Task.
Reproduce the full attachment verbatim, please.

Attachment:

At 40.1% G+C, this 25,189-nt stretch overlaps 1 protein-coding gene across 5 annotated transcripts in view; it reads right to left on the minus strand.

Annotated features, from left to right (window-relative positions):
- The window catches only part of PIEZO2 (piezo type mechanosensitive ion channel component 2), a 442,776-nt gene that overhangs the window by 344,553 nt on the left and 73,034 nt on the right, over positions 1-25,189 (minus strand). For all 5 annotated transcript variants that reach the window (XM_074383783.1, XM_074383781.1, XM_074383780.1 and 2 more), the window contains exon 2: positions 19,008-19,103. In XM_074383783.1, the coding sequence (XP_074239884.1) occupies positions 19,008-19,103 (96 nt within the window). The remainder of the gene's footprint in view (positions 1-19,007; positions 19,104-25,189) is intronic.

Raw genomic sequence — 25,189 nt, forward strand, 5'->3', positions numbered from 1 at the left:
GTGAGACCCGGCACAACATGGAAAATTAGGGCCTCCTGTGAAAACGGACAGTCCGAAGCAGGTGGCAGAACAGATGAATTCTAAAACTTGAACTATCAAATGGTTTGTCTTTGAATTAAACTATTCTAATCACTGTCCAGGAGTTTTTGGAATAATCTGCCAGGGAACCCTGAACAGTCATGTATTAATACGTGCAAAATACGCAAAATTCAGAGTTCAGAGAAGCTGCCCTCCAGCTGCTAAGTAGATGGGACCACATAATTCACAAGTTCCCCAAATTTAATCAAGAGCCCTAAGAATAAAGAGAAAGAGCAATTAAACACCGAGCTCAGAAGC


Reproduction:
At 40.1% G+C, this 25,189-nt stretch overlaps 1 protein-coding gene across 5 annotated transcripts in view; it reads right to left on the minus strand.

Annotated features, from left to right (window-relative positions):
- The window catches only part of PIEZO2 (piezo type mechanosensitive ion channel component 2), a 442,776-nt gene that overhangs the window by 344,553 nt on the left and 73,034 nt on the right, over positions 1-25,189 (minus strand). For all 5 annotated transcript variants that reach the window (XM_074383783.1, XM_074383781.1, XM_074383780.1 and 2 more), the window contains exon 2: positions 19,008-19,103. In XM_074383783.1, the coding sequence (XP_074239884.1) occupies positions 19,008-19,103 (96 nt within the window). The remainder of the gene's footprint in view (positions 1-19,007; positions 19,104-25,189) is intronic.

Raw genomic sequence — 25,189 nt, forward strand, 5'->3', positions numbered from 1 at the left:
GTGAGACCCGGCACAACATGGAAAATTAGGGCCTCCTGTGAAAACGGACAGTCCGAAGCAGGTGGCAGAACAGATGAATTCTAAAACTTGAACTATCAAATGGTTTGTCTTTGAATTAAACTATTCTAATCACTGTCCAGGAGTTTTTGGAATAATCTGCCAGGGAACCCTGAACAGTCATGTATTAATACGTGCAAAATACGCAAAATTCAGAGTTCAGAGAAGCTGCCCTCCAGCTGCTAAGTAGATGGGACCACATAATTCACAAGTTCCCCAAATTTAATCAAGAGCCCTAAGAATAAAGAGAAAGAGCAATTAAACACCGAGCTCAGAAGC